Labor Retrenchment Laws and their Effect on Wages and Employment: A Theoretical Investigation
AbstractMany countries have legislation which make it costly for firms to dismiss or retrench workers. In the case of India, the Industrial Disputes Act, 1947, requires firms that employ 50 or more workers to pay a compensation to any worker who is to be retrenched. This paper builds a theoretical model to analyze the effects of such anti-retrenchment laws. Our model reveals that an anti-retrenchment law can cause wages and employment to rise or fall, depending on the parametric conditions prevailing in the market. We then use this simple model to isolate conditions under which an anti-retrenchment law raises wages and employment. In a subsequent section we assume that the law specifies exogenously the amount of compensation, s, a firm has to pay each worker who is being dismissed. It is then shown that as s rises, starting from zero, equilibrium wages fall. However beyond a certain point, further rises in s cause wages to rise. In other words, the relation between the exogenously specified cost to the firm of dismissing a worker and the equilibrium wage is V-shaped.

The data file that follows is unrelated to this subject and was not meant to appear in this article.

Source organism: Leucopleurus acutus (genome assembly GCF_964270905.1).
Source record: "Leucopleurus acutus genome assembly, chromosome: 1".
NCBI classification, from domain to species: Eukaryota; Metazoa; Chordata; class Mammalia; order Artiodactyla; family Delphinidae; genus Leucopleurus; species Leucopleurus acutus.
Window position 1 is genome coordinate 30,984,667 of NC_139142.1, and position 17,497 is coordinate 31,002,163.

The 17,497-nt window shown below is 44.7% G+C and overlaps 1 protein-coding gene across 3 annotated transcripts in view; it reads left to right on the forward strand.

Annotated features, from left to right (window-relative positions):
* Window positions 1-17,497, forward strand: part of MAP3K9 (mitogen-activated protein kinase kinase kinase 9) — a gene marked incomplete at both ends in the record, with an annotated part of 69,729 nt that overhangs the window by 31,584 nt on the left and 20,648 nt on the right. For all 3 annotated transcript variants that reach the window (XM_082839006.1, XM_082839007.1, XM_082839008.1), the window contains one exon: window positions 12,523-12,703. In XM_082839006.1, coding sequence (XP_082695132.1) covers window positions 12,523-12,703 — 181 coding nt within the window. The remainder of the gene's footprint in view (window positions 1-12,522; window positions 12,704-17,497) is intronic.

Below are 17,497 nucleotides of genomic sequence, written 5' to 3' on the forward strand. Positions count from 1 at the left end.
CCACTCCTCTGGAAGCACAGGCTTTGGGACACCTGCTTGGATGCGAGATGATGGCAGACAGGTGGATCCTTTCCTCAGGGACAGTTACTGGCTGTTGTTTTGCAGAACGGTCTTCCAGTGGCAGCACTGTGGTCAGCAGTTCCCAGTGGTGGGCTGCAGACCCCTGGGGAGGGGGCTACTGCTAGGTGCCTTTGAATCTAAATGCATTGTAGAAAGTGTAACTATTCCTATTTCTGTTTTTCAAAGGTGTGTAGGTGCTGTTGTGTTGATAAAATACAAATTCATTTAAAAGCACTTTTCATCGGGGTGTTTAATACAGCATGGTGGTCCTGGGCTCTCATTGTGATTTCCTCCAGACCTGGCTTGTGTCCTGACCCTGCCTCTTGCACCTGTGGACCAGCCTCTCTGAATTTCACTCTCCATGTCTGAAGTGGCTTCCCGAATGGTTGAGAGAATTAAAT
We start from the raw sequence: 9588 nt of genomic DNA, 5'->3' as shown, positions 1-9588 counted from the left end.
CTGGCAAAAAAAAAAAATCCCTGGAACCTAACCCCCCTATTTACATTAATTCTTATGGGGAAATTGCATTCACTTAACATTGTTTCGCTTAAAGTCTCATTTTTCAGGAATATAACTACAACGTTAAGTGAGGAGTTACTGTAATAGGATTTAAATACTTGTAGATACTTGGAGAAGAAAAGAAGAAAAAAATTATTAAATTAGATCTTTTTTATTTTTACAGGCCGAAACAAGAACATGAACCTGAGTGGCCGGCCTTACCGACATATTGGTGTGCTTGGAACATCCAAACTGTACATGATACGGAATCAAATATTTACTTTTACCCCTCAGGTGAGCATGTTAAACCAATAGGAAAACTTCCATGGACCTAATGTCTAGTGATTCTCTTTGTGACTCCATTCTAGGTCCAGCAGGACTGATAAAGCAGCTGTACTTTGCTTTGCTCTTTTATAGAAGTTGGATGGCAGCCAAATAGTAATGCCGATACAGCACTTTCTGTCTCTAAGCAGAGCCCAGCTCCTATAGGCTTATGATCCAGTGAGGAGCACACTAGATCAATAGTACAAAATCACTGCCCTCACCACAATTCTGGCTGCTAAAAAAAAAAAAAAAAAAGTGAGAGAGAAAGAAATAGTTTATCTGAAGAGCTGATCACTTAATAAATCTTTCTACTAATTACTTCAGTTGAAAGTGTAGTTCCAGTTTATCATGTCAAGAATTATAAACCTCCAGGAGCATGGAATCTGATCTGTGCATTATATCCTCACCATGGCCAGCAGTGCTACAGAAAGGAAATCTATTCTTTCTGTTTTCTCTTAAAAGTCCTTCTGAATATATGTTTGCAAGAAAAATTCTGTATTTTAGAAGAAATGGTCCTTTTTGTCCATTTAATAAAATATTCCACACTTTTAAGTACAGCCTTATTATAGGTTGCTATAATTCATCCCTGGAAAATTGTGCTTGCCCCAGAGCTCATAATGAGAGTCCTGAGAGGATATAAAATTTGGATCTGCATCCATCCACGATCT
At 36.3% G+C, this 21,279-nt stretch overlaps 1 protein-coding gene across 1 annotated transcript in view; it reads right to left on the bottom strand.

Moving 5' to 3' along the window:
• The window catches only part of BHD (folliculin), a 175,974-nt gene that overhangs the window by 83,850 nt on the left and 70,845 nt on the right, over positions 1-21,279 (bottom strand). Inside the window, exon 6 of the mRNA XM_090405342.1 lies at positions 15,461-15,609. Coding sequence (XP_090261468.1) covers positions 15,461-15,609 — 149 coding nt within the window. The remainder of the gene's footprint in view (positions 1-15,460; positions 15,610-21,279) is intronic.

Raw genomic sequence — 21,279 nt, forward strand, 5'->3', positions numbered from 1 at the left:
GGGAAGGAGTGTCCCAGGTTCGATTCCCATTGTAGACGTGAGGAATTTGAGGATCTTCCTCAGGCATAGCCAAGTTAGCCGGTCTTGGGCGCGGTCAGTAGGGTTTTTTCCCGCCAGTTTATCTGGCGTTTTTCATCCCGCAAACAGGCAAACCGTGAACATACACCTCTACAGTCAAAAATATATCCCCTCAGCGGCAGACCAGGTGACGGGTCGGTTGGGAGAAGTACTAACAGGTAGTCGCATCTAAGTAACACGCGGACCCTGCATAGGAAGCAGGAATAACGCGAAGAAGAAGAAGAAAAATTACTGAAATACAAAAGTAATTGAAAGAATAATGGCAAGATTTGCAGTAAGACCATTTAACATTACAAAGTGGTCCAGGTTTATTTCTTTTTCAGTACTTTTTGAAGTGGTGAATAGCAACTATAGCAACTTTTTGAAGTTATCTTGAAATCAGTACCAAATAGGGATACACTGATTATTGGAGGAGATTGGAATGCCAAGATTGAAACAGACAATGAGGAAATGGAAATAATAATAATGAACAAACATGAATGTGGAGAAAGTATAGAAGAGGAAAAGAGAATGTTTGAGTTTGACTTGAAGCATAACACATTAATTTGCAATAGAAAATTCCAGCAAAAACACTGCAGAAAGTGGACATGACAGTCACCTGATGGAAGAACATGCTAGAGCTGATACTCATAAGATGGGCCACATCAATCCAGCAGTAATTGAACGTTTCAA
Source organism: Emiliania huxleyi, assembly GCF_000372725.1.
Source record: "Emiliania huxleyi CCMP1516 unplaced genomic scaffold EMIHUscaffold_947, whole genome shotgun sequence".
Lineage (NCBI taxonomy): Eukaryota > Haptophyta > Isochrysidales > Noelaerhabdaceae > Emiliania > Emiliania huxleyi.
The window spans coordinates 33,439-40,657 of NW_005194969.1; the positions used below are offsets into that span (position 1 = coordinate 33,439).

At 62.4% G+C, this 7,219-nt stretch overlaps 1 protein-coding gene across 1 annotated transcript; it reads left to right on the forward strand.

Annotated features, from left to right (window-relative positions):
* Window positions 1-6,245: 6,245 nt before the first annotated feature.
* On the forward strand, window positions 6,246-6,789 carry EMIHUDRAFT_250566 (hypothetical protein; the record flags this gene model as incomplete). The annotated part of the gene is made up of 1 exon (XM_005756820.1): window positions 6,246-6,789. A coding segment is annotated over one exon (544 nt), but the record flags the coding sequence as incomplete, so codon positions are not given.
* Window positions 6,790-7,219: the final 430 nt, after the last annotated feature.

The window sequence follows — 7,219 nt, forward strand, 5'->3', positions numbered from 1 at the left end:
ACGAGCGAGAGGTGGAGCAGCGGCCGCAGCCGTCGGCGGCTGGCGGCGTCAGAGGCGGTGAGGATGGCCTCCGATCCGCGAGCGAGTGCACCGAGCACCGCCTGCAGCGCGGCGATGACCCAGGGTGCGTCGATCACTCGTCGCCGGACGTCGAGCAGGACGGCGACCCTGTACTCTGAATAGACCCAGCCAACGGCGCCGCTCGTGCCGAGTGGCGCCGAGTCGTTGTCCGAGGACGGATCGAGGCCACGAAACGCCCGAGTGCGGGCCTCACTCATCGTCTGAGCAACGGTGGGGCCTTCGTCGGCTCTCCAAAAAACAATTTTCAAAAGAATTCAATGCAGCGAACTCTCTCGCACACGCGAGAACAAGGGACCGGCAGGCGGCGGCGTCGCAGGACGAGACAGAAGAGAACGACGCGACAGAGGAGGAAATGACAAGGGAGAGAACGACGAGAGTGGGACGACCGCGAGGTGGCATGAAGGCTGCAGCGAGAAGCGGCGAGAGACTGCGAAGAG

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Bibliographic InfoPaper provided by Institute for the Study of Labor (IZA) in its series IZA Discussion Papers with number 2742.
Length: 37 pages
Date of creation: Apr 2007
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Find related papers by JEL classification:
- O15 - Economic Development, Technological Change, and Growth - - Economic Development - - - Economic Development: Human Resources; Human Development; Income Distribution; Migration
- O17 - Economic Development, Technological Change, and Growth - - Economic Development - - - Formal and Informal Sectors; Shadow Economy; Institutional Arrangements
- J32 - Labor and Demographic Economics - - Wages, Compensation, and Labor Costs - - - Nonwage Labor Costs and Benefits; Retirement Plans; Private Pensions
- J63 - Labor and Demographic Economics - - Mobility, Unemployment, Vacancies, and Immigrant Workers - - - Turnover; Vacancies; Layoffs
This paper has been announced in the following NEP Reports:
- NEP-ALL-2007-04-21 (All new papers)
- NEP-DEV-2007-04-21 (Development)
- NEP-LAB-2007-04-21 (Labour Economics)
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